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The Humanities Conference 2003

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White Orpheus? Expiation and the Post-apartheid Imagination

Page Laws.


Nadine Gordimer’s The House Gun (1998) and The Pickup (2001) along with J. M. Coetzee’s Disgrace (1999) are among the first fruits of post-apartheid South African fiction by white authors whose reputations were made protesting the ancien apartheid régime. Gordimer’s July’s People (1981) and Coetzee’s Waiting for the Barbarians (1980) have, in fact, become twin literary landmarks of the ‘apocalyptic’ period that presaged apartheid and --for a while, it seemed all of white South Africa’s-- final doom. Borrowing the political sensibility and central metaphor of J. P. Sartre’s famous 1948 essay “Orphée noir” (“Black Orpheus”)” this study shows that the selected post-apartheid works, while more closely approaching Ndebele’s longed-for de-politicized “literature of the ordinary” are still tinged with a residual terror of the long-awaited black and now, additionally, Arab retribution against whites – a revenge that can only be prevented by the fictional hero’s personal expiation of white society’s sins. Sartre uses Orpheus as an archetype of the black lyrical poet of négritude. The emotional, revolutionary black African poetry he extols is, of course, far removed from the alienated, pristine prose of white liberal (with apologies to Gordimer) novelists. Yet there is an Orphic quality to Gordimer and Coetzee’s impossible quests to ‘rescue’ some Eurydicean semblance of health from the hellish apartheid past. If one appends to Sartre’s use of Orpheus other plot elements of the Greek myth, one finds the useful analogy of one oracle --the Orphic one-- being forced to cede its power to another, the stronger Delphic one. Orpheus’ fate is that both feared and figuratively proffered by Gordimer and Coetzee’s fictive heroes: sparagmos – the sacrificial tearing apart of the hero’s (or, worse, the hero’s child’s) own body. And still incredibly, in some versions of the myth, Orpheus’ severed head continues to prophesy and sing. So, too, do Coetzee and Gordimer, still making their “essential gestures” in fiction to expiate the original sin of white colonialism.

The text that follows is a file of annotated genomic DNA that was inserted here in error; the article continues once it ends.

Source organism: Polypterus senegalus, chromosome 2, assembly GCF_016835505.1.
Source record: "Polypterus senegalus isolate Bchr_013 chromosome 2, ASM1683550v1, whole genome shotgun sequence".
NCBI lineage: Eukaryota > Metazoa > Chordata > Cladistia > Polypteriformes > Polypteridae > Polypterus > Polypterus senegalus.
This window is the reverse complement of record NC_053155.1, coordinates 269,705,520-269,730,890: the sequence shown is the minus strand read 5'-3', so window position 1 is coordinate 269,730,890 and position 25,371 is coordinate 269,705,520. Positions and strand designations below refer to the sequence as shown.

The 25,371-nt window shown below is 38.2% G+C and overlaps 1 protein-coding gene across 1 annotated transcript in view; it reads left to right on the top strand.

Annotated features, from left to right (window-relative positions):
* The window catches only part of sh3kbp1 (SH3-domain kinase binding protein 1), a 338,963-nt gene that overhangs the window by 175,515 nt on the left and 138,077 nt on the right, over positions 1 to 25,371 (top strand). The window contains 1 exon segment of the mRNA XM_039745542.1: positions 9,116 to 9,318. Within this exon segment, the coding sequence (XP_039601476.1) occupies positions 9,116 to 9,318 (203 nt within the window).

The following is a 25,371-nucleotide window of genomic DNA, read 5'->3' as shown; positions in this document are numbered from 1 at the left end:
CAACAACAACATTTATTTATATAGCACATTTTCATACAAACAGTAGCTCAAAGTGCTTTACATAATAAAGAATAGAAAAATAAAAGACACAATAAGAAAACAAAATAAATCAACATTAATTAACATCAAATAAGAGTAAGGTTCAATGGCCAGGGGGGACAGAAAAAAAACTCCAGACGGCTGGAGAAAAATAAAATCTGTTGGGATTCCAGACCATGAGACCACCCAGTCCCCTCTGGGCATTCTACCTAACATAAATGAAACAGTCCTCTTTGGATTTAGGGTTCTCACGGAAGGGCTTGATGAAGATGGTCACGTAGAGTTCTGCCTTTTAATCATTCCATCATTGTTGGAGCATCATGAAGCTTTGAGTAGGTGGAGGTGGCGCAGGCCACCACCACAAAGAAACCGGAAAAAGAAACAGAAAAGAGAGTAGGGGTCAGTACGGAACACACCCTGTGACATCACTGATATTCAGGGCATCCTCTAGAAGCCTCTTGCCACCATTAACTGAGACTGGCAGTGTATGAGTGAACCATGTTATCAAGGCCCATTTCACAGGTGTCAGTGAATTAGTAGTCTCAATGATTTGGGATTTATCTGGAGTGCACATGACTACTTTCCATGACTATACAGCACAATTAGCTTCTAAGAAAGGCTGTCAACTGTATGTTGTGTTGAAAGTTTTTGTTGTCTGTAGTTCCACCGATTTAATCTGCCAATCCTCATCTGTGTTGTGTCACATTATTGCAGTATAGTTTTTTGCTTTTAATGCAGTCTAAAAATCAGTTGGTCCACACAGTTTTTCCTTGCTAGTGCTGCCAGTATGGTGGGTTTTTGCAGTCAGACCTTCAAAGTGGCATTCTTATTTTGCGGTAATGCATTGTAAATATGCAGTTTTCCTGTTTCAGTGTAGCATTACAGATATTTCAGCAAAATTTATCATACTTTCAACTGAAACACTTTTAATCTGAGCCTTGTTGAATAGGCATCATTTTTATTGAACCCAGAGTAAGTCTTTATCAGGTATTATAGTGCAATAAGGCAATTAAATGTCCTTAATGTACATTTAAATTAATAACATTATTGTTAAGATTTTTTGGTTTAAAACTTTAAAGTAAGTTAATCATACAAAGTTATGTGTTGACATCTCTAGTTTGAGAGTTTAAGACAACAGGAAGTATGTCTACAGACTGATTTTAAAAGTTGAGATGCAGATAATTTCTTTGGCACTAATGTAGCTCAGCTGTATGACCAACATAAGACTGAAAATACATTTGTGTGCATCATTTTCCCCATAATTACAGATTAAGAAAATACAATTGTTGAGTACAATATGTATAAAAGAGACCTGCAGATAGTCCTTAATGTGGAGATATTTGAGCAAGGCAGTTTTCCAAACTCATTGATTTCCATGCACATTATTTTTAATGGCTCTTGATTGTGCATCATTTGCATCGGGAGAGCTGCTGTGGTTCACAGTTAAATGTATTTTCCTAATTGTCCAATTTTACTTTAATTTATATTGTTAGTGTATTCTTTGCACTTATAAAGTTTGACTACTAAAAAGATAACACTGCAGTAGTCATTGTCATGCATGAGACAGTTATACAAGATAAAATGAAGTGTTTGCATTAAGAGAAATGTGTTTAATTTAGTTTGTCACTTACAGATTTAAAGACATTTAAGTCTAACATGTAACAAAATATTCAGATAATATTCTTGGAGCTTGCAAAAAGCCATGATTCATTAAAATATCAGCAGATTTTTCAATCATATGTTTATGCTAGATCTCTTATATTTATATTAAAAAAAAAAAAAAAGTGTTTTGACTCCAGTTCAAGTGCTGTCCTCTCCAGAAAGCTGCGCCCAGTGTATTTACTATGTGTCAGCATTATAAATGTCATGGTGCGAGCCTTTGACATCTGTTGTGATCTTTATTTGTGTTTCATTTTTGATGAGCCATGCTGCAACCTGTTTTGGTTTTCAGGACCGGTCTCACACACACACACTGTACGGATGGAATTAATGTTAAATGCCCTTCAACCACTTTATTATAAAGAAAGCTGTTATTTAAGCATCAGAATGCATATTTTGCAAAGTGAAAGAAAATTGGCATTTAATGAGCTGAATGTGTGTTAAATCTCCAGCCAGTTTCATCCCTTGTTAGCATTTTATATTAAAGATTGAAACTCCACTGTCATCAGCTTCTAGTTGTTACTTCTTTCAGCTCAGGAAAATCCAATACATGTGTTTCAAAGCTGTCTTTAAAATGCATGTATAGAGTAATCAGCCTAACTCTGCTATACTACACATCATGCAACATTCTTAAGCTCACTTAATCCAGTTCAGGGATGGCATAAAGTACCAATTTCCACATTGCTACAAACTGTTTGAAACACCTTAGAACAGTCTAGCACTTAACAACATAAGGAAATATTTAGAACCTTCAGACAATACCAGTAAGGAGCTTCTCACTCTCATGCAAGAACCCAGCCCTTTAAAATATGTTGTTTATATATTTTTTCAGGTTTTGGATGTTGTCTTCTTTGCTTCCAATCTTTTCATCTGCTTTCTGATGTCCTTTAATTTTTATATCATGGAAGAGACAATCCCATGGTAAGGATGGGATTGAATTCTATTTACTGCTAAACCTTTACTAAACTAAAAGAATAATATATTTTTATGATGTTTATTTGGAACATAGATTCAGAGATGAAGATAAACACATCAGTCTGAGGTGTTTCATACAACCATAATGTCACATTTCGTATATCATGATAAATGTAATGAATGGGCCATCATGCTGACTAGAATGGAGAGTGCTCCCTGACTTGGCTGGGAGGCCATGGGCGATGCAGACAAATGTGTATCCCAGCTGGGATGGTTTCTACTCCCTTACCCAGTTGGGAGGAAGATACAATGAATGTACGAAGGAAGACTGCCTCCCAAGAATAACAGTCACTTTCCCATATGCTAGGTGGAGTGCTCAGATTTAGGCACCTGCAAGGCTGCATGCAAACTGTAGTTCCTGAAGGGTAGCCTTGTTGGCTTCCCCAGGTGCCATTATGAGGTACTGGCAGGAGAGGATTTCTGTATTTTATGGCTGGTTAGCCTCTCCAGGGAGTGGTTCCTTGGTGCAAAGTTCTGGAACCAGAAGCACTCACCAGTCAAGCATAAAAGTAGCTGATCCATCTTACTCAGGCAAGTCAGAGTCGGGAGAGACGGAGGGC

Presenters

Page Laws  (United States)
Professor of English and Director of the Honors Program
Honors Program
Norfolk State University

Dr. Page Laws (Humanities Faculty) is Professor of English and Director of the NSU Honors Program. Dr. Laws (Wellesley B.A. 1970; Yale University M.Phil. 1976, Ph.D. --Comparative Literature --1979) teaches literary theory and the honors capstone seminar in addition to her administrative duties. Winner of the 1996 Roy Woods NSU Teacher of the Year and the 2002 NSU Forever Upward Academic Achievement awards, Dr. Laws has also participated in two NEH Summer Seminars/Institutes (in South Africa -- 1996, and in France -- 1999) and has received two Fulbright fellowships, one in Germany (German Studies Seminar -- 1993) and the other in Austria (the Fulbright-Karl Franzens University Distinguished Chair in Cultural Studies-- 2002). Laws has been Commissioner of Letters (i.e. belles lettres) on the Norfolk Commission on the Arts and Humanities for 12 years and served two terms on the board of the Virginia Foundation for the Humanities and Public Policy.

Keywords



(30 min Conference Paper, English)